It's an enigma. It's a stroke of literary genius. It's a romance where no one talks about love. It's a baseball story where no one ever plays a game of baseball. It's everything you expect and everything you don't expect. I've been asked to bring back Shakespeare and the classics because people just aren't familiar enough with them although they can instantly identify them and feel a sense of kinship and authority. What would motivate you to renew your interests in the classics? Cheaper. Available Locally. Available At Home. Available On The Internet. Faster. Recommended By A Friend. Recommended By A Professional. Not Interested.

It's the story of the man who worked at the cursed foundry where they built the cast used to shape the barrel of the shotgun that Kurt Cobain used to shoot himself in 1994. What if that shotgun could talk? What if it worked its way back to the foundry worker through a series of hilarious coincidences, then helped him patch things up with his dyslexic son and his unemployed wife, and realize that he had been at fault all along? Chris Martin has already been contracted for the remixed soundtrack. Colin Farrell will voice "the young talking shotgun," Will Farrell will offer a humorous take on "the matured talking shotgun," and Morgan Freeman will play his aging father.

($300 million? Don't aim too low! No one likes the chronically depressed!)

Everyone in the industry agrees I'm a marvel. Where did this kid come from? She's everything you've ever wanted. I was surprised, myself, at the maturity level exhibited. Didn't you just cry at that one part? Holy shit, what do you like? Oh yeah, get all high and mighty on me. I can't help it if things come this easily. I think of things, jot them down, and suddenly, there it all is, available in seventeen countries. I'd like to thank all forty-six members of the team for the sequel, which was slightly different than the original team. I couldn't have done it without the ancient Greeks. The ancient Greeks, and Kurt Cobain. Yeah, I've always been a fan. Of Zeus, I mean. Basically, I'm just a genius. I try to be modest about it. Ask my friend. (Yes, indeed, she is a genius.)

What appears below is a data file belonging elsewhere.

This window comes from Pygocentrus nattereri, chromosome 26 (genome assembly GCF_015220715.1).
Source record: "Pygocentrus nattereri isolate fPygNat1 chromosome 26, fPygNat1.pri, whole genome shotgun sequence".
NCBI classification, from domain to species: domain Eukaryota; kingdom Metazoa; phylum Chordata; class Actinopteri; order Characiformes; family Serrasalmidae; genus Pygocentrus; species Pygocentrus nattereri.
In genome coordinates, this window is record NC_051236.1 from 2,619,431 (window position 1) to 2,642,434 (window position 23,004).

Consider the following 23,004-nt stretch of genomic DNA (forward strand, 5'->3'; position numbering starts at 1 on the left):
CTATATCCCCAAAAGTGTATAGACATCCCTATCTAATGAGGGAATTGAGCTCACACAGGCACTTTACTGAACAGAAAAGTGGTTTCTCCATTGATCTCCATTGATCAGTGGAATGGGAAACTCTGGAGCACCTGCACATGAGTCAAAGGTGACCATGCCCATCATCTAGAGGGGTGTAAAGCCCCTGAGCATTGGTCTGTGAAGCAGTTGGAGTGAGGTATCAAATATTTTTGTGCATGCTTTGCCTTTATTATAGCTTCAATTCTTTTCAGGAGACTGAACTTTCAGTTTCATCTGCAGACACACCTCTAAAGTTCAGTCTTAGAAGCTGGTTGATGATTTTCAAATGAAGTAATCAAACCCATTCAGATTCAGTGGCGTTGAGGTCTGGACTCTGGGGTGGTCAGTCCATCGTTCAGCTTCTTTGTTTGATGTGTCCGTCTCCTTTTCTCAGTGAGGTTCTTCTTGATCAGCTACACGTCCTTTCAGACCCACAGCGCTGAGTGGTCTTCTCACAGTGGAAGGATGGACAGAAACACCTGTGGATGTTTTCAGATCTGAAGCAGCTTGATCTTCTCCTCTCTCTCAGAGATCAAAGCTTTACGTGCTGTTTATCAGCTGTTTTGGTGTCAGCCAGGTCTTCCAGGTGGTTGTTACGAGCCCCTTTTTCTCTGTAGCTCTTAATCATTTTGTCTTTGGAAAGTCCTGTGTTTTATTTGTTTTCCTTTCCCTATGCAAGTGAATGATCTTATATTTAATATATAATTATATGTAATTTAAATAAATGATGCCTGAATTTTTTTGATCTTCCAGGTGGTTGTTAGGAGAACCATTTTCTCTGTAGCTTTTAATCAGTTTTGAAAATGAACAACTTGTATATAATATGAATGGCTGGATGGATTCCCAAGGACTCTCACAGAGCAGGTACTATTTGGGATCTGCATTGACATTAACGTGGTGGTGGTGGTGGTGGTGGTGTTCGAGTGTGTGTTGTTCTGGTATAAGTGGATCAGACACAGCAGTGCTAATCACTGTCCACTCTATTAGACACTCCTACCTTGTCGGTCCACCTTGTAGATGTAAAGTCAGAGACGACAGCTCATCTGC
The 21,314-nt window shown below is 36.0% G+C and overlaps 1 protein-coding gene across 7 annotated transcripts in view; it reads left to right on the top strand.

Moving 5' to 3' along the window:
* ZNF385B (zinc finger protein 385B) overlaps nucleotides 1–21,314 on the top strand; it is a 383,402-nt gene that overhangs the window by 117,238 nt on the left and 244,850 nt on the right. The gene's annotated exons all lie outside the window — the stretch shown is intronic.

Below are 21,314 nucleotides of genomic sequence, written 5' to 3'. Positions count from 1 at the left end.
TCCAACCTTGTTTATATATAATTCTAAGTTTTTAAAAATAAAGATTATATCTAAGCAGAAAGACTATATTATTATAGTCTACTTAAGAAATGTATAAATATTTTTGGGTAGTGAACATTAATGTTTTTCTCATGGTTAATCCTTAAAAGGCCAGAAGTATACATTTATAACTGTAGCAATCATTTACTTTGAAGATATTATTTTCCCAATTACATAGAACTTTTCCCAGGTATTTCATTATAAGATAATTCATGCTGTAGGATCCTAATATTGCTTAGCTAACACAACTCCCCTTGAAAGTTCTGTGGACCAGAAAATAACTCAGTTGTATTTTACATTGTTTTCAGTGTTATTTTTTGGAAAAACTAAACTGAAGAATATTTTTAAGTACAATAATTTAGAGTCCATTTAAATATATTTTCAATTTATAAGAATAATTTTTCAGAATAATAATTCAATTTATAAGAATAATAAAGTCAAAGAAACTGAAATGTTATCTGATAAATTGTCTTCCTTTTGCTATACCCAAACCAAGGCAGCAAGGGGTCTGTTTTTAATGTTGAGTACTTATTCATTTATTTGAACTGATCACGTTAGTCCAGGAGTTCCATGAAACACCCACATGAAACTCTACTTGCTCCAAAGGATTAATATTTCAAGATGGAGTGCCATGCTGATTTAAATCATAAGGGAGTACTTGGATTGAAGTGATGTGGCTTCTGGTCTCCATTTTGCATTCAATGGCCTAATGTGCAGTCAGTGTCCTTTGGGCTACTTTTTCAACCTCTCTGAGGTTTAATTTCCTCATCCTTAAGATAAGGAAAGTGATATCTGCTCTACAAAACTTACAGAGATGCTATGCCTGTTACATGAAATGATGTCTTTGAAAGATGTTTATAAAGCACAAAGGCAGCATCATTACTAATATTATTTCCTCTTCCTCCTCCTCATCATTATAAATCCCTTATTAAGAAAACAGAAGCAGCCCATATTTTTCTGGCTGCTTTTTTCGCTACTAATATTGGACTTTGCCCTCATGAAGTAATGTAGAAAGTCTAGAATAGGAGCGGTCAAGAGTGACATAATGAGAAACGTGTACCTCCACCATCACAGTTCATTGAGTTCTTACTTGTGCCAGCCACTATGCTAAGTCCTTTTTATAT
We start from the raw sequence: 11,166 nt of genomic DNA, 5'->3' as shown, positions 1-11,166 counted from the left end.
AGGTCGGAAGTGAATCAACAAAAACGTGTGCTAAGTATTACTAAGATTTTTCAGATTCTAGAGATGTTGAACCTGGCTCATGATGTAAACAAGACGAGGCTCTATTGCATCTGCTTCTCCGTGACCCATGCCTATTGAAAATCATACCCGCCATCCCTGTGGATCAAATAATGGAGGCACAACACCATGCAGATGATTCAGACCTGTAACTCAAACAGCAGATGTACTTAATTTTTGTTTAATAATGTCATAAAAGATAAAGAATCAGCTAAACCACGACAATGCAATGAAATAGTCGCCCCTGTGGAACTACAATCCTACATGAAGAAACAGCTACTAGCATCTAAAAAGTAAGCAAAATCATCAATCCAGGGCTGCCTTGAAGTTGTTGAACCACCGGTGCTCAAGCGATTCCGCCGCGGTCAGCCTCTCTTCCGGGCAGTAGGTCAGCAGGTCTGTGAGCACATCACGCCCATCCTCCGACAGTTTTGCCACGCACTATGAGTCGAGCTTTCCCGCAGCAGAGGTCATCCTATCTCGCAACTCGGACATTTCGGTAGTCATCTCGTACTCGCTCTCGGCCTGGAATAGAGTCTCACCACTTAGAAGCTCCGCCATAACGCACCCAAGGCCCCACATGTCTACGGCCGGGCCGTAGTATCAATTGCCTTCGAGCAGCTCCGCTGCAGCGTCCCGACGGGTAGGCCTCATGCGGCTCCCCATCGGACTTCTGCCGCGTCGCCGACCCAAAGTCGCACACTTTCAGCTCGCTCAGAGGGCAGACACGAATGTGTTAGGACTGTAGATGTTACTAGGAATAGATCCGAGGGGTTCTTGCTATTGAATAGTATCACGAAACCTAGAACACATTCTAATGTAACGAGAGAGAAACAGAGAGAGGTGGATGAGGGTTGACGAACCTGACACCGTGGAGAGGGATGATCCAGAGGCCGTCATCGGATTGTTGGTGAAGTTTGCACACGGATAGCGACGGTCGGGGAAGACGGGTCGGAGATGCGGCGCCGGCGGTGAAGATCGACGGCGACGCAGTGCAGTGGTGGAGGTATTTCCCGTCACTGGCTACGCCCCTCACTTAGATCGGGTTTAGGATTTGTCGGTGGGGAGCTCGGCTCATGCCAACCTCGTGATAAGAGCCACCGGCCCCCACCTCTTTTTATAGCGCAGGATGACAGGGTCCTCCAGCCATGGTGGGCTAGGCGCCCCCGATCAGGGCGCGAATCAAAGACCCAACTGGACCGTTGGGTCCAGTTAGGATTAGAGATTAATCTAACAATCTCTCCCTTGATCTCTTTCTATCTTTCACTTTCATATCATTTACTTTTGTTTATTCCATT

What if Aphrodite worked in a convenience store? Can you just imagine the zany situations? Boy, if someone tried to rape her, late at night, they would get it. She would be all, lightning up they ass! LMAO! Here's a picture for your next visit to facebook: the actress who played Aphrodite, behind a counter littered with change and lottery tickets, shooting divine lightning at a white-trash rapist (played by Nick Nolte) and frying him into toast. In all-caps Times New Roman, the meme reads something like, I HAD A BAD DAY AT WORK, WATCH IT, BITCH!!!

Omigod, it's so fucking genius I can't believe it. There's some guy from the Mercedes dealership outside, trying to offer me a free car, as long as I promise to only drive with the windows down.

I try to be humble about it--I've been chosen to disseminate the classics.

In MY take on Hercules, he's not only gay, he's a BOTTOM. And he ends up with a half-Asian, half-black, vertically-challenged guy who teaches Greek history, but at a community college, so you know he's not a snob. Hercules LAUGHS at modern body builders, dispatches corrupt goons, and teaches a whole class of inner-city community college kids that history is about more than getting 3 credits and an A: it's about discovering who we are and where we came from. You thought this stuff was stupid cheese when some C-list guy did it all last year, and his movie is rotting in the back of the video store, because Netflix won't even deign to carry it. But when HERCULES does it, it's not only hilarious, it's also brilliant. You own the Special Edition copy even though it's saved on your DVR from the network release.

You'll have to excuse my genius. Because the real movie is not about Aphrodite, Hercules, Poseidon, or even Dionysus. No. It's about everyday issues. Common issues. It offers a deep perspective on the world in which we live. These popular figures, so regularly a part of the common imagination (yes, I did write it that way, I'm a critic, I can say what I want and it BECOMES well English, so just DEAL with it! and whose gonna call me on it anywayz? because i spell and conjugate everything correctly in other places, you KNOW it's cute when I use "Z" in place of "S"!!!! :) !!)

As I was trying to saying, these popular figures, so regularly a part of the common imagination, are employed by me, the industry's current official disseminator (C.O.D.) of the classics, to intellectually illuminate imaginative issues in modern fiction. You're vaguely aware of the classical creation myths, and I can use that. It doesn't matter if your vague awareness is based upon a Disney-fied version of an Anglicized version of an incorrect clusterfuckedly wrong rehash of tales that you might appreciate if you actually read them, oh no; what matters is that you already bought your ticket, so stuff it in your piehole and go buy a soda straw with one of Poseidon's sexy mermaid retainers wrapped around it.

My best friends don't usually like spending 53 seconds watching someone clean the icy gunk out of the gutter in the front of the soda machine, but when Aphrodite does it, it's a brilliant commentary on the intersection of past and present. Our common humanity is unified in unfathomable ways by the genius, me, who thought it all up.

Thank you. Thank you all.